The Woman: Muriel Rouyer, Visiting Professor of Public Policy, Harvard Kennedy School
The Question: Did the Dominique Strauss Kahn affair alter French feminism?
To answer this question, the jury is still out. The Dominique Strauss Kahn (DSK) affair of 2011 challenged more than the cultural ideals of French feminism; it exposed the intimate relationship between journalists and politicians, and unraveled the social fabric protecting French political elites. At its root, the affair and the reactions to it, challenged French feminists to reflect on what Rouyer calls the “culture of rights” found in the US and European Union.
Seduction, conspiracy and indignation
Professor Rouyer began her talk with images from French Newspapers two days after the DSK affair became public. Photos of a distraught and upset DSK were interwoven with quotes from prominent intellectuals and journalists about the flippant nature of the accusation. Ranging from seduction (“He is a seducer, not a rapist) to conspiracy (“Why would a presidential candidate do this? He would have to be crazy.”) to outright indignation (“How is it legal to subject an innocent man to the indignities of the ‘perp walk’?!), French critics of DSK were at first seemingly few. But they were not alone. A poll of the French public two days after the arrest found 57 percent believed DSK was the victim of a conspiracy. But why?
“Malestream discourse” vs. “Culture of rights”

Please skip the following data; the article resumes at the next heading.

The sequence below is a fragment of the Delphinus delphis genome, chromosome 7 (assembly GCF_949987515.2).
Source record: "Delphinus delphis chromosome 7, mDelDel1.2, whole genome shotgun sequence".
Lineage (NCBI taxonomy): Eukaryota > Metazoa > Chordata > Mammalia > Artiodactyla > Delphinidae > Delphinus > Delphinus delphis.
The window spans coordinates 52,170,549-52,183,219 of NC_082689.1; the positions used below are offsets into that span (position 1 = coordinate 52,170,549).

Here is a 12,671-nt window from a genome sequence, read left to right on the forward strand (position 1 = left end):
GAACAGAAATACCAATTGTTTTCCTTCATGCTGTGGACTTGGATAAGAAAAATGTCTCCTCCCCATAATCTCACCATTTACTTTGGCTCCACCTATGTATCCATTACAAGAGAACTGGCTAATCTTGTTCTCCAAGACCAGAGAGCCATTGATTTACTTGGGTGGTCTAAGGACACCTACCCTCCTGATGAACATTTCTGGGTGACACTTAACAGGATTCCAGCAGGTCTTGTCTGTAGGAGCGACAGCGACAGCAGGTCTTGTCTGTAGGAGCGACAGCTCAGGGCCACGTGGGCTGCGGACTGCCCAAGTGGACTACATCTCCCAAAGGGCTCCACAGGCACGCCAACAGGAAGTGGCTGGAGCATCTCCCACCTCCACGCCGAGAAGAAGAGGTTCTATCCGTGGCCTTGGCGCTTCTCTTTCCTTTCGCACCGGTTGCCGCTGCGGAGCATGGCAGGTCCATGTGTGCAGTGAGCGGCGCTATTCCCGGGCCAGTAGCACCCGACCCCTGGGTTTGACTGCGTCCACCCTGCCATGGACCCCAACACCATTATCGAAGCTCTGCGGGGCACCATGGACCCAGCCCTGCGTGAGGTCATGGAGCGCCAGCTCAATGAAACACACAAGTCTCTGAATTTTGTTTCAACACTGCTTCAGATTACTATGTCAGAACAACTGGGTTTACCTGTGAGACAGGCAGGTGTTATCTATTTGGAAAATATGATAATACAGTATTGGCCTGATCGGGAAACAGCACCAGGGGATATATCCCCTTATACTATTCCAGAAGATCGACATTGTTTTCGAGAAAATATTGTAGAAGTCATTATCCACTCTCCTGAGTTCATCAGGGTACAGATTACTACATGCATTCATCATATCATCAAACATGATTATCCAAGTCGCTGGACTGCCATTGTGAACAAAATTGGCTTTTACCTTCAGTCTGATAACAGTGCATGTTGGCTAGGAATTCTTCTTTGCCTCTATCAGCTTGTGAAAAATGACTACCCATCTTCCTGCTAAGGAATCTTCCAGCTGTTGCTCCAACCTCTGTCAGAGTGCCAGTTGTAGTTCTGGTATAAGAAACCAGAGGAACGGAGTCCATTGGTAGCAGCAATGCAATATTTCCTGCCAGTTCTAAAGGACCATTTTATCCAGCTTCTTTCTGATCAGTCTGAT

The ability of French reporters to investigate and publish personal information about public officials is strikingly limited compared to the US. In France, two strict libel and privacy laws restrict papers from publishing information that could be loosely defined as “private”. What happens, says Rouyer, is that “French journalists often lack journalistic courage. The interests of the powerful are still embedded and protected by the press.”
The inability to report on personal affairs creates a culture of silence and prevents journalists from writing critically. Moreover, this sentiment permeates the greater public discourse as it becomes socially and culturally taboo to hold politicians accountable for seemingly “private” matters. In essence, “Many in France did not seem to realize this was a serious matter, that bodily integrity is part of your individual rights.”
She believes American and European laws reflect a more profound “culture of rights” for the individual. “There is a deep sentiment in American democracy that this was her right [to report the sexual assault]; many in France did not appear to believe this. They seemed to be entangled in the hierarchies of the old social order.”
Paradoxically, Rouyer finds the same culture of omertà that contributed to DSK’s ultimate fall could have saved him. She asserted, “Had journalists been allowed to keep him ‘in check’, then these women would not have been subjected to this [sexual assault], and ironically, JSK would have been protected from himself [and thus able to run for president].”
It appears the DSK affair challenged many French feminists to re-evaluate what they consider sexist in French political culture. Ideally from this discourse, perhaps a third-wave of transatlantic and transnational feminism will occur.
Melissa Sandgren is a MPP1 at the Harvard Kennedy School and a participant in WAPPP's From Harvard Square to the Oval Office program.
* Photo taken on International Women's Day 2008 in Paris, France; courtesy of Looking4Poetry.